Saghir Ahmad: Class and Power between a Punjabi Village and the Interior of British Columbia
This aspect of accessing individual and community histories to read the available archives differently is what the essay will now turn to. It does so through a very specific story of a Pakistani scholar, Saghir Ahmad. A leftist, perhaps best known now as the brother of academic and pacifist Eqbal Ahmad, he went to British Columbia in the late 1960s when he was offered an Assistant Professor position in the Politics, Sociology and Anthropology (PSA) department at the Simon Fraser University (SFU). Very soon after being hired he was suspended and later fired for having supported a student strike on campus. In 1971 he drowned in a tragic accident. By tracing his politics and connecting his research work and political activities to a global network in which Pakistan is just one part, we zoom in in one case to illustrate the problems and promises of reimagining the relationship between power, nation and history writing in our time.
So far the essay has focused on the need to write the story of individuals particularly those who were part of networks of progressives or activists as their life histories tell us stories of connections beyond the biography of the nation. Saghir Ahmad’s story is illustrative of how the material needed to build connections between life histories is not contained in a singular archive or community of memory. In Ahmad’s case, if we were to explore the recollections of friends (in sources like obituaries), events that have been the focus of scholarly attention (such as the famous student strike at SFU in 1969) and archival sources, historians still must be wary of how these pockets of memory, divided across different geographical spaces, can be selective in the information they hold. The assumption of where the individual is from also forms a powerful pre-emptive reading of the sources.
Saghir Ahmad was an academic very well known to a generation of scholars who worked on one very specific field in Pakistan, the study of rural Punjab. This generation built on his work because Ahmad was the first to conduct a detailed ethnographic study of a Punjabi village. Subsequent scholars drew on his initial findings to research the relationship between patronage, voting behaviour and the continued influence of colonial legislation and social engineering on the rural landscape of Punjab. Being a Marxist and committed to the peasantry, contributed to Ahmad’s decision to write his PhD dissertation on a village in Sargodha.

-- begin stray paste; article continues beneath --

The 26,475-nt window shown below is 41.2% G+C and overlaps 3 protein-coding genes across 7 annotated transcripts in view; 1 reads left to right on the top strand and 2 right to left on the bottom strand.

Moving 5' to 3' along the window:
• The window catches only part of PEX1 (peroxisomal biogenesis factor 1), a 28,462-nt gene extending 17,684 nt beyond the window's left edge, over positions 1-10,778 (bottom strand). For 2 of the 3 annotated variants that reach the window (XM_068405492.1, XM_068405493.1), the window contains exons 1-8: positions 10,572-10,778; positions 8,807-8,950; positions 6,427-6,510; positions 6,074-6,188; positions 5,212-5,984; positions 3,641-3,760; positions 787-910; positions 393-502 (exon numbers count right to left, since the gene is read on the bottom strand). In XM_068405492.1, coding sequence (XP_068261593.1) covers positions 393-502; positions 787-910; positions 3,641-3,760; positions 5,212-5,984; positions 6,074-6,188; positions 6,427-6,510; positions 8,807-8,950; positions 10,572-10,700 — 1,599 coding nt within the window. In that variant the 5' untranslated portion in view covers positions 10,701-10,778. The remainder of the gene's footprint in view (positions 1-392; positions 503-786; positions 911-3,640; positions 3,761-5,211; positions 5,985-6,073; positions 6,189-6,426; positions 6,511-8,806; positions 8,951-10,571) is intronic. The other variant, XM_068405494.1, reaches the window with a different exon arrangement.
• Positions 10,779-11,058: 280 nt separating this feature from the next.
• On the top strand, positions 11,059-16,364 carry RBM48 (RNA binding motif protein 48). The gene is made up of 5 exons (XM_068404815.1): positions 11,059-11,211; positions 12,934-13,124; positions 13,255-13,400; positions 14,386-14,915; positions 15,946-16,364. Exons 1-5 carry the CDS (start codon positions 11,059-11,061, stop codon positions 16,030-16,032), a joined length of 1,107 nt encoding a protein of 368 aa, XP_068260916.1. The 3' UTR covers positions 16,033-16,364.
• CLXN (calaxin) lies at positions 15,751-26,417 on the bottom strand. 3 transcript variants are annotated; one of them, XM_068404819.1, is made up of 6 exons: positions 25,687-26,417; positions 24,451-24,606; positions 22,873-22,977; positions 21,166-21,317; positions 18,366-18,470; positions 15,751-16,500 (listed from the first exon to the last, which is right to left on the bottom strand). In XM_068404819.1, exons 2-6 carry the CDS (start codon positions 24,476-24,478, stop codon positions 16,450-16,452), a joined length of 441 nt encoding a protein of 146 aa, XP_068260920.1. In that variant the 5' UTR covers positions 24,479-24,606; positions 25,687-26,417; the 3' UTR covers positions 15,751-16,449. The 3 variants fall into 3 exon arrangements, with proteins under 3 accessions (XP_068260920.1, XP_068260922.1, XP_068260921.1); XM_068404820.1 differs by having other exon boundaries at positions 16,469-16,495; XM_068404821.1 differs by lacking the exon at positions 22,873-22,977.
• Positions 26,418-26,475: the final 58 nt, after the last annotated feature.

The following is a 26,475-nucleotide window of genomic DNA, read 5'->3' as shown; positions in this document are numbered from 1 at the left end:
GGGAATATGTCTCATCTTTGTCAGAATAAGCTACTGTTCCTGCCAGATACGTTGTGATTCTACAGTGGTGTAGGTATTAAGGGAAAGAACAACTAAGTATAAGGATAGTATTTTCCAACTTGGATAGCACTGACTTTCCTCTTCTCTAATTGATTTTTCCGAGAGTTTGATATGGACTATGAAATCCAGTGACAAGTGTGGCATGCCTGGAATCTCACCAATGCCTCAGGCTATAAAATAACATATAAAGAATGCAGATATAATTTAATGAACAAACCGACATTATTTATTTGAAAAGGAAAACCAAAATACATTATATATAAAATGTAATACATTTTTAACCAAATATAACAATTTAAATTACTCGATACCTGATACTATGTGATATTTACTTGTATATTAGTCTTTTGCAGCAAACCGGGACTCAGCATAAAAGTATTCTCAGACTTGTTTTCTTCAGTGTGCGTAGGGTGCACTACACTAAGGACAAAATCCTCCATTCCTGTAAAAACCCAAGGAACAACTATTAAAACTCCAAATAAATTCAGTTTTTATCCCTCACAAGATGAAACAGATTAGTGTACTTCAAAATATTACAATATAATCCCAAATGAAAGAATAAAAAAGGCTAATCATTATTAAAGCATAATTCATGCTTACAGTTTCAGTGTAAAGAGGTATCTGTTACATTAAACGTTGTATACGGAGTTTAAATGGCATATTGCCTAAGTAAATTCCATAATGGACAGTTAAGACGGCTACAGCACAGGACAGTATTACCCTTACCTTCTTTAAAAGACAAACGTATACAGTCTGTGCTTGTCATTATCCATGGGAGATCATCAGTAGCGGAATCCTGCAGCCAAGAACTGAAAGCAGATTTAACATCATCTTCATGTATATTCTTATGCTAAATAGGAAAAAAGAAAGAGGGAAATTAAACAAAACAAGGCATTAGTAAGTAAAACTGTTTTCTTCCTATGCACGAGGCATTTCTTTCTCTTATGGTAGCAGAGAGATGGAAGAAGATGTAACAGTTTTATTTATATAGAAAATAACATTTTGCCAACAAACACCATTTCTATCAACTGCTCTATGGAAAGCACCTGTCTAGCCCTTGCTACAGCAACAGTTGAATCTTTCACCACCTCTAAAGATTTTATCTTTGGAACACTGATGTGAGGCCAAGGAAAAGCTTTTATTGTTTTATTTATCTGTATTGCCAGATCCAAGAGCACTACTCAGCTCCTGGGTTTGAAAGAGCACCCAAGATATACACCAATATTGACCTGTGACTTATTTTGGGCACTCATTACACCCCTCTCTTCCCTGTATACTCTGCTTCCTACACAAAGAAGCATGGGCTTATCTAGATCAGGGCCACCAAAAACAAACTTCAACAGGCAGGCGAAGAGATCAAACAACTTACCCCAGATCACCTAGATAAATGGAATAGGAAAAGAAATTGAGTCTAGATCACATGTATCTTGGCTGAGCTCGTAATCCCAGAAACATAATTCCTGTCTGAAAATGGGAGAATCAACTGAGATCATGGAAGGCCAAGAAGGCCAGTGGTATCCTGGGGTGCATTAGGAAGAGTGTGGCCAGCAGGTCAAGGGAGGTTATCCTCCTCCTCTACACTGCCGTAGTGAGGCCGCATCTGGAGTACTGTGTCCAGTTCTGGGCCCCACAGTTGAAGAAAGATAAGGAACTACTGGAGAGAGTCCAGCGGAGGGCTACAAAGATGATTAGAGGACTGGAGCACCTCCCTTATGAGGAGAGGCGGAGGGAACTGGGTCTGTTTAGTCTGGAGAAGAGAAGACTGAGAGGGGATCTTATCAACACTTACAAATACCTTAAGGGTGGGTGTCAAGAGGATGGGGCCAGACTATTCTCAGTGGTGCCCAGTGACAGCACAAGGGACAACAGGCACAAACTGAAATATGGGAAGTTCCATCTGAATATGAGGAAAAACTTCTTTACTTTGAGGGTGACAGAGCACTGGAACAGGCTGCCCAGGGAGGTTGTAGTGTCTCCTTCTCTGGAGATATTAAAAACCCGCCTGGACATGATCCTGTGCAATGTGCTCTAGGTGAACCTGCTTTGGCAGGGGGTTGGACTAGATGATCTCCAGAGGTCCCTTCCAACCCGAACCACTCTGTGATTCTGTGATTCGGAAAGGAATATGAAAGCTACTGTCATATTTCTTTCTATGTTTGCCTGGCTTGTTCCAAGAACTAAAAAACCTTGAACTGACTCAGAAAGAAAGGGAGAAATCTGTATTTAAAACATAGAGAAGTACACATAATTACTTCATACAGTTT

What we know about his early life can be gleaned from his obituaries; one written by a colleague at SFU, Kathleen Gough, and another published in the Pakistan Forum. Turning to sources such as the Pakistan Forum and thus to a platform that strove to make information available in times of heightened censorship, allows us to foreground lesser told histories in the Pakistani context. In the early 1970s, Pakistan faced Bangladesh’s war of liberation, a military operation against Baluchistan and the suppression of the largest labour strikes seen since the formation of the country. The Pakistan Forum, published in the U.S., was one of the very few platforms providing information on these events. It did so as its editors felt that the journal should be an (imagined) corrective to those seen at the helm of national ideals in Pakistan, namely the “feudal politicians, medieval mullahs, self-seeking soldiers, and bureaucrats”. In its founding statement there was a visible diasporic lament of being distanced from Pakistan, but also wanting to remain connected. The work collected and published by the journal’s editors can now be used as source material for writing a social history of Pakistan in the 1960s and 1970s. Besides, the Pakistan Forum provides us with important insights for tracing the networks and life histories of individuals like Saghir Ahmad.